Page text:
Ducati Multistrada V4 RS: Attacking The Asphalt

Credit: Ducati

Since its inception two decades back, Ducati’s Multistrada series has been billed as adventure-focused machinery, but they’ve definitely been more road-ready than dirt-capable. That has gone even further with this 20th-anniversary model, the Multistrada V4 RS—the launch photos, from a roadracing track, are your indication that this Multi isn’t so “multi” as it is a focused road machine.

Not the usual Multistrada marketing material… Credit: Ducati

The changes start with the engine, where Ducati took out the Granturismo V4 that comes standard with this series, with 180 hp at the crank. Instead, the RS model gets the same engine as the V4 Panigale, the Desmosedici Stradale V4. In this case, thanks to some changes in tuning and intake/exhaust systems, the engine only makes 190 hp in the RS model. Still a healthy number, and torque is down about 5 lb-ft, to 87 lb-ft of grunt but thanks to a revised final drive gearing, most riders shouldn’t notice a difference, as it’s got plenty of stonk off the line. There’s a new STM-EVO SBK dry clutch, same as on many other hot-rod Ducs, and of course a quickshifter is standard equipment.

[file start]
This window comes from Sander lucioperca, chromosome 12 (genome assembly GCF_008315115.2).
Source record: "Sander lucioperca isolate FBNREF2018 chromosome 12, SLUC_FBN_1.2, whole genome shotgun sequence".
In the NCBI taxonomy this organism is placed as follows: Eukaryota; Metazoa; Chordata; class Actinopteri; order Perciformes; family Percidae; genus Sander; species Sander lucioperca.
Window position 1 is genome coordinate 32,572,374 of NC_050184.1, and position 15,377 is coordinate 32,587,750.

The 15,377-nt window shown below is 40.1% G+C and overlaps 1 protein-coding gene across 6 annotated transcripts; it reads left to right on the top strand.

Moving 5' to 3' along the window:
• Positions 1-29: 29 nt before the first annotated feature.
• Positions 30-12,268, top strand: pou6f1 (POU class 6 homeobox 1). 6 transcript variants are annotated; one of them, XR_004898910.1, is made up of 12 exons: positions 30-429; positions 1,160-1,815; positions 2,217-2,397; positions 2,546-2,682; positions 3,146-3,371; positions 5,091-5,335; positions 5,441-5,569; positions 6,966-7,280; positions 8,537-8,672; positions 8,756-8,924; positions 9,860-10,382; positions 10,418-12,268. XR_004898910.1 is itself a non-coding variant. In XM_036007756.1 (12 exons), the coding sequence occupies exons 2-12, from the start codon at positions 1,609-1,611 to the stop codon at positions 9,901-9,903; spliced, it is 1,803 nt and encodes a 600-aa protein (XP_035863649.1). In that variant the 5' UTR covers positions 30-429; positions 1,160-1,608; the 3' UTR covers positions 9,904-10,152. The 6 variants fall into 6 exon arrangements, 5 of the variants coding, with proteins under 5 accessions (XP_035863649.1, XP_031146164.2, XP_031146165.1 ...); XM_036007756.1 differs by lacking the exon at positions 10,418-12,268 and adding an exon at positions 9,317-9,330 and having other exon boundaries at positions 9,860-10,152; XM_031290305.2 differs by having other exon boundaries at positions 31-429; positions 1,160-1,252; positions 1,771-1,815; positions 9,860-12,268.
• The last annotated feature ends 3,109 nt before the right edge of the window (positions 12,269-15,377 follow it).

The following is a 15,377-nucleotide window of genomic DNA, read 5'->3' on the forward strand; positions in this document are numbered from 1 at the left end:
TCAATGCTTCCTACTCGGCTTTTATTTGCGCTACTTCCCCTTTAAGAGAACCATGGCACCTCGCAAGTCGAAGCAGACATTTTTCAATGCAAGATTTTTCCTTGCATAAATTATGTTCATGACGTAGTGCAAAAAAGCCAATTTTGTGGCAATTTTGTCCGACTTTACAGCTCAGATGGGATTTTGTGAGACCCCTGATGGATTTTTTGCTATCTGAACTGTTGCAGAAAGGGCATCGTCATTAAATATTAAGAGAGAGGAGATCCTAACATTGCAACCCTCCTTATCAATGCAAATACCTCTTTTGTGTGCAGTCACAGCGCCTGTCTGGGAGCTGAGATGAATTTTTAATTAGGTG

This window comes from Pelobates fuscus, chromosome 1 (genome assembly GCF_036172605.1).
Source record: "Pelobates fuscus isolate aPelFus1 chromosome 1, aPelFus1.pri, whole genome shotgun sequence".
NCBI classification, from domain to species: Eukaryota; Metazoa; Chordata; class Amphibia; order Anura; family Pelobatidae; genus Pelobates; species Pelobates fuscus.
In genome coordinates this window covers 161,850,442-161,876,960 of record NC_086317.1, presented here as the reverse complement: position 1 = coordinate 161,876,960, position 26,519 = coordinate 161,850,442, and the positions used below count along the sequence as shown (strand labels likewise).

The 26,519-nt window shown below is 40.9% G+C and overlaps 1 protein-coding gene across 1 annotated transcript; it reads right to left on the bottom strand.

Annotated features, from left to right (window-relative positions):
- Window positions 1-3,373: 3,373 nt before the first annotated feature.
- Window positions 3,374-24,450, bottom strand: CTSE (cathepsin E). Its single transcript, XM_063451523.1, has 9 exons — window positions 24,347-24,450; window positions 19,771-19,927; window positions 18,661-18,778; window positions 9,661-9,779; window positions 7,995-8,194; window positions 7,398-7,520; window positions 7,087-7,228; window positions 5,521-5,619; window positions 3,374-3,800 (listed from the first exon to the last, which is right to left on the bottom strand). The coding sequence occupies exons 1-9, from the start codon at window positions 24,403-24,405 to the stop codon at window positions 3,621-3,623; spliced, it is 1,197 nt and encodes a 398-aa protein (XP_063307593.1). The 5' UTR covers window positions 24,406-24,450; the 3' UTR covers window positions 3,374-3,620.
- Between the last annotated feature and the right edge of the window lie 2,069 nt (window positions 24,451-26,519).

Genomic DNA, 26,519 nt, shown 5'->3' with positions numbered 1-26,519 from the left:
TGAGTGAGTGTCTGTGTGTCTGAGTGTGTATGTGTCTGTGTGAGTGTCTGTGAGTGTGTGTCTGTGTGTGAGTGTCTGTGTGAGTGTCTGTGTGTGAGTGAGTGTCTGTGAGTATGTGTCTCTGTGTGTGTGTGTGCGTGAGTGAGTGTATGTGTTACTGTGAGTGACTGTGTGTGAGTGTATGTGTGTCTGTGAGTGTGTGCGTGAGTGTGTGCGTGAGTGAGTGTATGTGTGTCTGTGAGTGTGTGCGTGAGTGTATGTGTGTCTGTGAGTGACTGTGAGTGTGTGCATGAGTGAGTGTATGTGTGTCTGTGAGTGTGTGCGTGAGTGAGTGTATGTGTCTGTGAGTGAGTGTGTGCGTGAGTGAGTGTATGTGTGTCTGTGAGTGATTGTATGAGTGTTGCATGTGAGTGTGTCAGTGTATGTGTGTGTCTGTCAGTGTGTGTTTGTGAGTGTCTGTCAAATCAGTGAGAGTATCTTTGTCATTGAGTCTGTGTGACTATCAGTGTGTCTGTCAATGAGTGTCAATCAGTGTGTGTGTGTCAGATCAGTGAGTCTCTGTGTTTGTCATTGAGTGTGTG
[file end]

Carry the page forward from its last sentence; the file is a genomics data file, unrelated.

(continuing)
More horsepower, but torque drops a bit on the new Multi. Credit: Ducati

Most Multistrada models have a 19-inch front wheel for better rolling over the bumpy stuff. However, the RS takes its cue from the Pikes Peak models, and has a 17-inch front for better street handling. The wheels are forged aluminum, from Marchesini. Tires are Pirelli Diablo Rosso IV Corsas.

Not cheap, at $42k, but the limited-production run will likely sell out quickly anyway. Credit: Ducati

The suspension is, of course, fully adjustable—a 48 mm Ohlins fork, working with a TTX36 shock from Ohlins as well. Both of these can be electronically regulated via the Ohlins Smart EC 2.0 suspension management system, which uses “event-based” feedback to adjust the settings. Oh yes, and that shock is mated to a single-sided swingarm, since that’s what the Ducati faithful like.

There’s plenty of carbon-fibre bodywork and a new titanium sub-frame. Little details like this shave weight throughout the bike, and although Ducati hasn’t told us what that final number is, we’d expect something around 235 kg. To make the handling even more sporty, Ducati moved the footpegs upwards and rearwords, and moved the handlebar downwards for a more racy stance. The new bar is more narrow, too. The seat height is adjustable from 840 mm to 860 mm, and there’s also a lower accessory seat available if needed.

All in all, quite a revision! And in Canada, pricing is currently set at $41,995, a comparatively pretty good deal if you consider the Americans are paying about $38k. More details and ordering are via your local dealer—ask them for more info, if needed!



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